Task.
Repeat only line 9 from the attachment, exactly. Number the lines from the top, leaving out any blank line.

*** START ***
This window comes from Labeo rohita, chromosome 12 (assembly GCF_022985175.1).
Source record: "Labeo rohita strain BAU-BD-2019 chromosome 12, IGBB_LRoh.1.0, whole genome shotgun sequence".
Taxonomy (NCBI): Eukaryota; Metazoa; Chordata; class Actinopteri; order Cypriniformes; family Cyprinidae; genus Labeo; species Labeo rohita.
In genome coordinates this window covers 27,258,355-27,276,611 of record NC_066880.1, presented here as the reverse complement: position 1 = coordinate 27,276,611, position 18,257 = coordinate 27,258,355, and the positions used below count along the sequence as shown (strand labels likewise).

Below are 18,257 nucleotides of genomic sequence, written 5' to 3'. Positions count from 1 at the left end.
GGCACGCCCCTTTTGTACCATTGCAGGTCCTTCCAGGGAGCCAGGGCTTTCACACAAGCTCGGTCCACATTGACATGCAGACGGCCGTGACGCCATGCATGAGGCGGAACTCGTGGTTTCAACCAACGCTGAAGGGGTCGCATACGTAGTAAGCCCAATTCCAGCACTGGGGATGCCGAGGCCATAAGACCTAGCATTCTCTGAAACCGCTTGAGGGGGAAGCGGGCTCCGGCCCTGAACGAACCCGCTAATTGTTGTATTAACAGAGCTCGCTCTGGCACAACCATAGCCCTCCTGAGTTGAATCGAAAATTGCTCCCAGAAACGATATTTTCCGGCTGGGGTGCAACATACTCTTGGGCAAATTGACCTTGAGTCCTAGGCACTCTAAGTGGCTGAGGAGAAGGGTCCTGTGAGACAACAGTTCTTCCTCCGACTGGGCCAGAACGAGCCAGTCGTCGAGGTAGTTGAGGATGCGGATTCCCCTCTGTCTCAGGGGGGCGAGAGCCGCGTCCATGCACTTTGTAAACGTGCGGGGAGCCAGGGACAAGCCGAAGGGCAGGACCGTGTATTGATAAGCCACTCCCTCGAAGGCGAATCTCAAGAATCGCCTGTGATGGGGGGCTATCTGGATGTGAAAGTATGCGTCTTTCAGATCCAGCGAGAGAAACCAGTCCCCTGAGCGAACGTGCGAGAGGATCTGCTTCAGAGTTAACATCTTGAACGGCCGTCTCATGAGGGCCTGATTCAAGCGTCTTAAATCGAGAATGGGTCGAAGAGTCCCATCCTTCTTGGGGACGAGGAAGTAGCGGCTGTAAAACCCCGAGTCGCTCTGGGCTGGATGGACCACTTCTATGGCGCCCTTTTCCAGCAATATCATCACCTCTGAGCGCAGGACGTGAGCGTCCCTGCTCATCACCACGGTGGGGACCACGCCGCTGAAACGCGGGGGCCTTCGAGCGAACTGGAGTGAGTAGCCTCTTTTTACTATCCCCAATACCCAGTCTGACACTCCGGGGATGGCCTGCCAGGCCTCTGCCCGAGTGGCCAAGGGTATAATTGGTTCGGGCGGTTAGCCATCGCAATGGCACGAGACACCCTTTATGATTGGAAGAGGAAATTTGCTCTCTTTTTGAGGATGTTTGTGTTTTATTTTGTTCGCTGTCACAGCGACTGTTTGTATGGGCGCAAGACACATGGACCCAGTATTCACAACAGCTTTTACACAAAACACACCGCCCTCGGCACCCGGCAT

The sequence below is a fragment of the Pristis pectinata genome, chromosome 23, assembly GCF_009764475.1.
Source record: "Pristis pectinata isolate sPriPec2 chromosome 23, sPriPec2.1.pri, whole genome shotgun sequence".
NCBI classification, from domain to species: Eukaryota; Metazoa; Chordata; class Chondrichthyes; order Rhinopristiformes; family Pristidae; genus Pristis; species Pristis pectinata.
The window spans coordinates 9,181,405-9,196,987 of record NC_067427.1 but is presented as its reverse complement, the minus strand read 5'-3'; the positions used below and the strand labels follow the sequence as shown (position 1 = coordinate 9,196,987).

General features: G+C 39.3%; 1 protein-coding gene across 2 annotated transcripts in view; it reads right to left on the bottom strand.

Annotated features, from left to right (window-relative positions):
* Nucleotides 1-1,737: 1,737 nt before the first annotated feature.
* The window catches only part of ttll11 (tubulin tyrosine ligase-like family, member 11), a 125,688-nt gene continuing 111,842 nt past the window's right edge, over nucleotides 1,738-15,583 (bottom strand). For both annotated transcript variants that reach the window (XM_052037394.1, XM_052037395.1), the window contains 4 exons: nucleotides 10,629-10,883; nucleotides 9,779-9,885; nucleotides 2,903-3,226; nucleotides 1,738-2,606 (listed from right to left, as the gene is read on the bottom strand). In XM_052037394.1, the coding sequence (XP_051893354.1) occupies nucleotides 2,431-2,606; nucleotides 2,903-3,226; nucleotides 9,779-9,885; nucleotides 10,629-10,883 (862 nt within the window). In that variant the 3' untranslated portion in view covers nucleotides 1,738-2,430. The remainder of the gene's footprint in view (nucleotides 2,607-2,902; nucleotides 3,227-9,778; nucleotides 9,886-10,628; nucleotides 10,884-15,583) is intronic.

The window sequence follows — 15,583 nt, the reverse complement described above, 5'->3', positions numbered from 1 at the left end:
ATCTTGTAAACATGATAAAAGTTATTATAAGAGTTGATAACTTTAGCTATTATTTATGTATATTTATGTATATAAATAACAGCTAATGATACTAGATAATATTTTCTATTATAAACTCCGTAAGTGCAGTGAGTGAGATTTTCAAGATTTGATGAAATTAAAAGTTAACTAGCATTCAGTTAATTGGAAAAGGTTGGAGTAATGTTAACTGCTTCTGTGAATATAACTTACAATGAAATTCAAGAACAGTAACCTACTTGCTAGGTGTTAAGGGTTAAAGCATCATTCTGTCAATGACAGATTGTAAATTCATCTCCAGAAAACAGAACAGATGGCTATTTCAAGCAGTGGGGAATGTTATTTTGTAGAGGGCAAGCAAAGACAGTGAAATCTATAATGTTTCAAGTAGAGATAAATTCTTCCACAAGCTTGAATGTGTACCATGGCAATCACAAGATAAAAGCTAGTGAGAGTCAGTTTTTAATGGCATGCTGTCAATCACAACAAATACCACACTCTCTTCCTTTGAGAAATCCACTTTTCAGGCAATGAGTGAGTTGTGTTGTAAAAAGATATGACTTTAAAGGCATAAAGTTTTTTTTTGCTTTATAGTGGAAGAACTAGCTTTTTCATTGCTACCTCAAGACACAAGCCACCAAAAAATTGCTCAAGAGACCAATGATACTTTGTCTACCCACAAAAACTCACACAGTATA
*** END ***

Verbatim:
NCBI classification, from domain to species: Eukaryota; Metazoa; Chordata; class Chondrichthyes; order Rhinopristiformes; family Pristidae; genus Pristis; species Pristis pectinata.